Experts hired to create a ‘new vision’ for Port Sunlight

Urban design experts Planit-IE have been tasked with creating a ‘new vision’ for Port Sunlight in Wirral and a public consultation is being held in the next couple of days. Tony McDonough reports

Port Sunlight
Port Sunlight was built by industrialist William Hesketh Lever more than 130 years ago. Picture by Tony McDonough


Urban design experts have been tasked with creating a new public realm strategy for one of Liverpool city region’s most picturesque areas – Port Sunlight Village.

Located in Wirral, Port Sunlight is a village built 130 years ago on former marshland by industrialist William Hesketh Lever to house his workers from his soap factory and their families. It comprises 900 Grade II-listed buildings within 130 acres of parkland.

It now welcomes 300,000 visitors a year and includes the Lady Lever Art Gallery, a visitor centre and the Gladstone Theatre. Its 1,100 residential properties are home to 2,065 people.

In 2019, the Port Sunlight Village Trust (PSVT) secured £53,200 in funding from the National Lottery Heritage Fund to launch its five-year strategic plan, which aims to articulate a “dynamic new vision”.

Now PSVT has appointed urban designers and landscape architects Planit-IE to develop a new public realm strategy for Port Sunlight. The brief was developed in partnership with Wirral Council who have a shared responsibility for the village’s public realm.

Public realm plays a fundamental role in how well places function and our perception and understanding of them. For PSVT, the commissioning of a public realm strategy represents a significant step in the organisation’s strategic plan’.

Since the launch of the plan in 2019, a lot of work has gone on behind the scenes to support the development of a new masterplan for the village. The staff and board have worked with external organisations to develop their thinking.

Port Sunlight
Port Sunlight in Wirral is home to more than 2,000 people. Picture by Tony McDonough
Port Sunlight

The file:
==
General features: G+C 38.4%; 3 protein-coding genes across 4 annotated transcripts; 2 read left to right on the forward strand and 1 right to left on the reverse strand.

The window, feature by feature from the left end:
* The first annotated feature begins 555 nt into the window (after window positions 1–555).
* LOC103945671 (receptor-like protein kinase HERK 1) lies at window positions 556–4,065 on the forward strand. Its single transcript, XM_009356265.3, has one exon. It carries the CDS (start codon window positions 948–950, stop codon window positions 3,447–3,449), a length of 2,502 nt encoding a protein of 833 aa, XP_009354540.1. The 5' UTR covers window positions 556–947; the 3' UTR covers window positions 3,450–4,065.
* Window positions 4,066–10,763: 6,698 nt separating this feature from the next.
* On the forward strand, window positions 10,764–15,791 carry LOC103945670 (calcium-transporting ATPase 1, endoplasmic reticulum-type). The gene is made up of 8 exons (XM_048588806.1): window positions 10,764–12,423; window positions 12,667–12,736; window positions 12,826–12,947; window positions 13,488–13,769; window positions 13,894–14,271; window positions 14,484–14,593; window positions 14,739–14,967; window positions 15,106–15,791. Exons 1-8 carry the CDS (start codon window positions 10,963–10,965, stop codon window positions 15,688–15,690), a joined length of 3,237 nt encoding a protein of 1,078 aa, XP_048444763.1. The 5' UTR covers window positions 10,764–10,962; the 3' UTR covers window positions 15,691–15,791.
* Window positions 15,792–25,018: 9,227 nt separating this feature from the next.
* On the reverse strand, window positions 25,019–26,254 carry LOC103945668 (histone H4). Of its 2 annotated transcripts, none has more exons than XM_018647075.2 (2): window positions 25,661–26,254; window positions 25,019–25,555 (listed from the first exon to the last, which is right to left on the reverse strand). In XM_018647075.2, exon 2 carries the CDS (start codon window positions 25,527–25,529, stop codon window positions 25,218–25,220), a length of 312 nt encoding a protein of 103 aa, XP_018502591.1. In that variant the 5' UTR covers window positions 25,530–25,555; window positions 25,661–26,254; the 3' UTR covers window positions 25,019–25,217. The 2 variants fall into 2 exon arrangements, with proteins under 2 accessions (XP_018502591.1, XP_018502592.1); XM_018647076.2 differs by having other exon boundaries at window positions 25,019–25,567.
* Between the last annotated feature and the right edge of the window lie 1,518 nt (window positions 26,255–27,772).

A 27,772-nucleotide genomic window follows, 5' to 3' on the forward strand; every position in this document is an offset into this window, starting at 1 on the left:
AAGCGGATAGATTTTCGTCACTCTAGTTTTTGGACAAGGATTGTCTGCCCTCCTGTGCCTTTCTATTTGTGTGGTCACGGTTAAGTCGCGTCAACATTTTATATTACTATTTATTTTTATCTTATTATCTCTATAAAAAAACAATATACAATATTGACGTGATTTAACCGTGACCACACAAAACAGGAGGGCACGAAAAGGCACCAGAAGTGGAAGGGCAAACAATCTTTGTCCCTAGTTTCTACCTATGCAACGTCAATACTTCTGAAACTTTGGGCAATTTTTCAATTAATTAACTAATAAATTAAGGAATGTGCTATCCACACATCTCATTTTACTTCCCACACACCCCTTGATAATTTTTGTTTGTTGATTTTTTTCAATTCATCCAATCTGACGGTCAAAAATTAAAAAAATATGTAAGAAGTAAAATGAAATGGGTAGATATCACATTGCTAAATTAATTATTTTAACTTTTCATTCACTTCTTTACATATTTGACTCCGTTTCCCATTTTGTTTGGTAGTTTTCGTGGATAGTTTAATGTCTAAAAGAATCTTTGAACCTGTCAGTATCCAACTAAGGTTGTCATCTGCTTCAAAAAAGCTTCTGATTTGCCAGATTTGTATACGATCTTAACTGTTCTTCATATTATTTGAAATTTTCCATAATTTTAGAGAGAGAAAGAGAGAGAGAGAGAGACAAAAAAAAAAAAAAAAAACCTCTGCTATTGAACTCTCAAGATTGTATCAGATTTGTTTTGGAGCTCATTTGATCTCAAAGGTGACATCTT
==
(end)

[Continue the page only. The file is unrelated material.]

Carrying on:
A bowling green at Port Sunlight in Wirral. Picture by Tony McDonough


These include Chris Blandford Associates, Creative Heritage Consultants, L&R Consulting, Outside Studios, Donald Insall Associates, the University of Manchester, EMBED and the Disability Collaborative Network, and The Environment Partnership.

During the last two years, and in spite of the COVID-19 pandemic, PSVT has identified new uses for its public buildings and spaces, improved its understanding of the significance and meaning of the site.

It has started to adopt a fresh approach to interpreting the village’s heritage, increased its knowledge of the condition and needs of Port Sunlight’s heritage assets, and taken time to reflect on its role in combatting climate change and social injustice.

Paul Harris, chief executive of PSVT, said: “This public realm strategy represents the final piece of our masterplan, bringing all of these elements together to form an exciting new vision for the village.

“It is a vision that protects the heritage character and value of the site whilst also ensuring that the village is relevant and an inclusive and welcoming place for all. We are very excited about Port Sunlight’s future and delighted to be working with Planit-IE.”

PSVT and the Planit-IE team have planned two days of public consultation starting today, Friday, October 15, and on Saturday, October 16. It takes place on the museum green opposite the main Port Sunlight Museum off King George’s Drive in the village.

Anna Couch, studio director of Planit-IE, added: “When it was first conceived and developed Port Sunlight was an exemplar model village which raised expectations for the quality of workers housing, with values centred on health and well-being at the heart of its vision.

“We are keen to explore how this original vision still resonates and translates in the 21st Century”

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